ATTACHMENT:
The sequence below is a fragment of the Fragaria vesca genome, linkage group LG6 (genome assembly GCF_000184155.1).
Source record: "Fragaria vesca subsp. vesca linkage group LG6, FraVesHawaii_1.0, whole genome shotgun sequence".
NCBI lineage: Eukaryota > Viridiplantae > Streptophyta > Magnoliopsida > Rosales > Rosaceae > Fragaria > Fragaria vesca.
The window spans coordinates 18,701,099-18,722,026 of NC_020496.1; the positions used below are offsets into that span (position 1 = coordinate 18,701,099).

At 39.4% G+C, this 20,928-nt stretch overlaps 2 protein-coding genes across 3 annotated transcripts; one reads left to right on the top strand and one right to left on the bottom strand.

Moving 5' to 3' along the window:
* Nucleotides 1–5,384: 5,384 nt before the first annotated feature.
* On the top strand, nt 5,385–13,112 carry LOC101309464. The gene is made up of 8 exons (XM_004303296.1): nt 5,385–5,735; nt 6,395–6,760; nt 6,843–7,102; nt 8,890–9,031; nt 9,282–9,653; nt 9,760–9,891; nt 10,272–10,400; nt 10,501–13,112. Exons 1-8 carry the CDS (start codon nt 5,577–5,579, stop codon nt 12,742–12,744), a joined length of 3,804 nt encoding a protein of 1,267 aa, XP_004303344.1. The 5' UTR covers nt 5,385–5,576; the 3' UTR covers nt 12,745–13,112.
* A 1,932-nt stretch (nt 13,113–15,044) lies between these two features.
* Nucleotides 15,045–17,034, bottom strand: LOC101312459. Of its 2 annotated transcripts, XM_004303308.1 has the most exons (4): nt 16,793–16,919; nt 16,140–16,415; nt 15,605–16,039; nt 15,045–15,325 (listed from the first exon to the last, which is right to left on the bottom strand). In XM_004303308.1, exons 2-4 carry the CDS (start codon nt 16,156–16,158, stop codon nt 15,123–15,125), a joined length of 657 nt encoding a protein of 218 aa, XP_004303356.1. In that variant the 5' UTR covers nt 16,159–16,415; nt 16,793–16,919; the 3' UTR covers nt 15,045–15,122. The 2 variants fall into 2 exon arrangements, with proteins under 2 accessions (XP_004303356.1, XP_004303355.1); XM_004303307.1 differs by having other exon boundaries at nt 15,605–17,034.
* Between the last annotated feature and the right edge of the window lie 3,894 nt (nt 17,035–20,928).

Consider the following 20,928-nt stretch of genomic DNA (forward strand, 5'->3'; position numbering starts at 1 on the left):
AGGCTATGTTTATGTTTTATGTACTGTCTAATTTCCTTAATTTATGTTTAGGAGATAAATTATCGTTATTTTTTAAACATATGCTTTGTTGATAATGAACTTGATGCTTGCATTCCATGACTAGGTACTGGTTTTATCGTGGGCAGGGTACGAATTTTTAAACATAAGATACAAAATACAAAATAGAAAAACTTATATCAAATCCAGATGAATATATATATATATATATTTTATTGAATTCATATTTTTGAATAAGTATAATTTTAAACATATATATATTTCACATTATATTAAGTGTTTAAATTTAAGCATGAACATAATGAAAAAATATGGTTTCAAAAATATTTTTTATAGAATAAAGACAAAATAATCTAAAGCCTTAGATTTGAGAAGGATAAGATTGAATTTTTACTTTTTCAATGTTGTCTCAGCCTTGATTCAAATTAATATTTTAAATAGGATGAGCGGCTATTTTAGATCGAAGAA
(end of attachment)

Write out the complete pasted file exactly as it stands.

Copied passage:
The sequence below is a fragment of the Fragaria vesca genome, linkage group LG6 (genome assembly GCF_000184155.1).
Source record: "Fragaria vesca subsp. vesca linkage group LG6, FraVesHawaii_1.0, whole genome shotgun sequence".
NCBI lineage: Eukaryota > Viridiplantae > Streptophyta > Magnoliopsida > Rosales > Rosaceae > Fragaria > Fragaria vesca.
The window spans coordinates 18,701,099-18,722,026 of NC_020496.1; the positions used below are offsets into that span (position 1 = coordinate 18,701,099).

At 39.4% G+C, this 20,928-nt stretch overlaps 2 protein-coding genes across 3 annotated transcripts; one reads left to right on the top strand and one right to left on the bottom strand.

Moving 5' to 3' along the window:
* Nucleotides 1–5,384: 5,384 nt before the first annotated feature.
* On the top strand, nt 5,385–13,112 carry LOC101309464. The gene is made up of 8 exons (XM_004303296.1): nt 5,385–5,735; nt 6,395–6,760; nt 6,843–7,102; nt 8,890–9,031; nt 9,282–9,653; nt 9,760–9,891; nt 10,272–10,400; nt 10,501–13,112. Exons 1-8 carry the CDS (start codon nt 5,577–5,579, stop codon nt 12,742–12,744), a joined length of 3,804 nt encoding a protein of 1,267 aa, XP_004303344.1. The 5' UTR covers nt 5,385–5,576; the 3' UTR covers nt 12,745–13,112.
* A 1,932-nt stretch (nt 13,113–15,044) lies between these two features.
* Nucleotides 15,045–17,034, bottom strand: LOC101312459. Of its 2 annotated transcripts, XM_004303308.1 has the most exons (4): nt 16,793–16,919; nt 16,140–16,415; nt 15,605–16,039; nt 15,045–15,325 (listed from the first exon to the last, which is right to left on the bottom strand). In XM_004303308.1, exons 2-4 carry the CDS (start codon nt 16,156–16,158, stop codon nt 15,123–15,125), a joined length of 657 nt encoding a protein of 218 aa, XP_004303356.1. In that variant the 5' UTR covers nt 16,159–16,415; nt 16,793–16,919; the 3' UTR covers nt 15,045–15,122. The 2 variants fall into 2 exon arrangements, with proteins under 2 accessions (XP_004303356.1, XP_004303355.1); XM_004303307.1 differs by having other exon boundaries at nt 15,605–17,034.
* Between the last annotated feature and the right edge of the window lie 3,894 nt (nt 17,035–20,928).

Consider the following 20,928-nt stretch of genomic DNA (forward strand, 5'->3'; position numbering starts at 1 on the left):
AGGCTATGTTTATGTTTTATGTACTGTCTAATTTCCTTAATTTATGTTTAGGAGATAAATTATCGTTATTTTTTAAACATATGCTTTGTTGATAATGAACTTGATGCTTGCATTCCATGACTAGGTACTGGTTTTATCGTGGGCAGGGTACGAATTTTTAAACATAAGATACAAAATACAAAATAGAAAAACTTATATCAAATCCAGATGAATATATATATATATATATTTTATTGAATTCATATTTTTGAATAAGTATAATTTTAAACATATATATATTTCACATTATATTAAGTGTTTAAATTTAAGCATGAACATAATGAAAAAATATGGTTTCAAAAATATTTTTTATAGAATAAAGACAAAATAATCTAAAGCCTTAGATTTGAGAAGGATAAGATTGAATTTTTACTTTTTCAATGTTGTCTCAGCCTTGATTCAAATTAATATTTTAAATAGGATGAGCGGCTATTTTAGATCGAAGAA